“Extensive police inquiries are continuing to trace the man driving the car, his male passenger and also the vehicle involved. Officers are following a number of lines of enquiry.

“At this time I would appeal to any witnesses to this incident, or anyone with information that may assist this investigation, including anyone who may have details of the silver coloured Vauxhall Astra involved to contact police as a matter of urgency.”

Extra police patrols will be made in the area to reassure the local community.

‘Beast of Wombwell’ Peter Pickering found dead

A convicted child killer dubbed the “Beast of Wombwell” has died in a psychiatric hospital.

Peter Pickering, 80, stabbed and strangled 14-year-old Shirley Boldy in Wombwell, near Barnsley, in 1972 and was suspected of murdering Wakefield schoolgirl Elsie Frost in 1965.

On Tuesday he was convicted of raping a woman weeks before he killed Shirley and was waiting to be sentenced.

He had been detained under a hospital order since admitting killing Shirley.

West Yorkshire Police said Pickering died on Saturday night after falling ill in a secure psychiatric accommodation in Berkshire and his death was not being treated as suspicious.

Det Sup Nick Wallen said: “We can now formally confirm that Peter Pickering was the man we arrested and interviewed over the last two years as part of the renewed investigation into the murder of 14-year-old schoolgirl Elsie Frost in Wakefield in 1965.

“We strongly suspected that Peter Pickering was responsible for her murder. We had been liaising with the Crown Prosecution Service and it was our expectation that Pickering would be charged in due course.

“His unexpected death clearly means that will no longer happen.”

Detectives said the rape Pickering was convicted of this week only came to light while they were investigating the murder of Elsie, who was stabbed in the back and head while walking through a railway tunnel, just off a canal towpath.

The woman he raped, who cannot be named for legal reasons, told his trial she did not think she would have been believed if she had reported the attack in the 1970s.

She was then persuaded by police to co-operate in 2016.

‘A monster’

During the rape trial, Leeds Crown Court heard Pickering had lured his victim into his van before driving to a secluded spot in 1972.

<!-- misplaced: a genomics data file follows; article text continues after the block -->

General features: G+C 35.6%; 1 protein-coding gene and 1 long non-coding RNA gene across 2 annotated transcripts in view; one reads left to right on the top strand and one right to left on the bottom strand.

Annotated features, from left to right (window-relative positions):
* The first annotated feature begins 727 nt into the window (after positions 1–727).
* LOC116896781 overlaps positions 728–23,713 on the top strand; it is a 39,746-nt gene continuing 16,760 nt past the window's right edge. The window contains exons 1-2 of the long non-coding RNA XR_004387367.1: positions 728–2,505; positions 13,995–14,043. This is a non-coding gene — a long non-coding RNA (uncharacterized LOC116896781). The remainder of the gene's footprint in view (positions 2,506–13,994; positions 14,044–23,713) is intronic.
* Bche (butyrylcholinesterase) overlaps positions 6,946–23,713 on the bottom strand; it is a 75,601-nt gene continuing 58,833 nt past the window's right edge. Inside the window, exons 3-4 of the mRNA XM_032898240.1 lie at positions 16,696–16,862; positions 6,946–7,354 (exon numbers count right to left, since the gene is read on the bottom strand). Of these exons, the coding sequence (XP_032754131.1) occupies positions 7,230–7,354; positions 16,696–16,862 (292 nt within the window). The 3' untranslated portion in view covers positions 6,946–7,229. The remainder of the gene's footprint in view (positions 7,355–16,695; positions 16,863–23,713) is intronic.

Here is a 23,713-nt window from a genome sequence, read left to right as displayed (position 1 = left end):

He then subjected her to an ordeal that involved handcuffing her and burning her breasts with cigarettes.

The woman told the jury: “I remain of the fervent belief that whether he has a mental illness or not, the man is a monster and wherever he is now that’s the right place for him to be.”

Weeks after the rape, he abducted, raped, strangled and stabbed 14-year-old Shirley Boldy to death on her way home from school in Wombwell.

He later admitted manslaughter by diminished responsibility the same year and has been in secure psychiatric hospitals, including Broadmoor.

Most recently he had been detained at Thornford Park Hospital in Berkshire.

In 1965 a major murder inquiry was launched in 1965 after Elsie’s body was found at the bottom of a flight of steps by a dog walker.

In 2015 police launched a fresh appeal to find her killer.

It coincided with the BBC Radio 4 podcast series Who Killed Elsie Frost? which followed her brother Colin Frost and sister Anne Cleave as they sought justice for the schoolgirl.

Large fire breaks out at Rochdale mill

Firefighters have been tackling a large fire at a derelict mill, which has partially collapsed due to the blaze.

Twelve properties were evacuated when Proofings Mill in Littleborough, Rochdale, caught fire, said Greater Manchester Fire and Rescue (GMFRS).

Crews were called to the mill in Hare Hill Road at 16:30 GMT on Saturday and spent all night tackling the flames, which are not fully extinguished.

David Roach from GMFRS said crews were “struggling to reach” pockets of fire.

“Due to the instability of the building, we are unable to enter and are fighting the fire from outside of the mill,” he said.

He advised people to avoid the area and keep windows and doors shut because “the incident is still ongoing” and “there is still light smoke coming from the fire”.

Residents have now been let back into their homes.

Crews are likely to be at the scene for most of the day.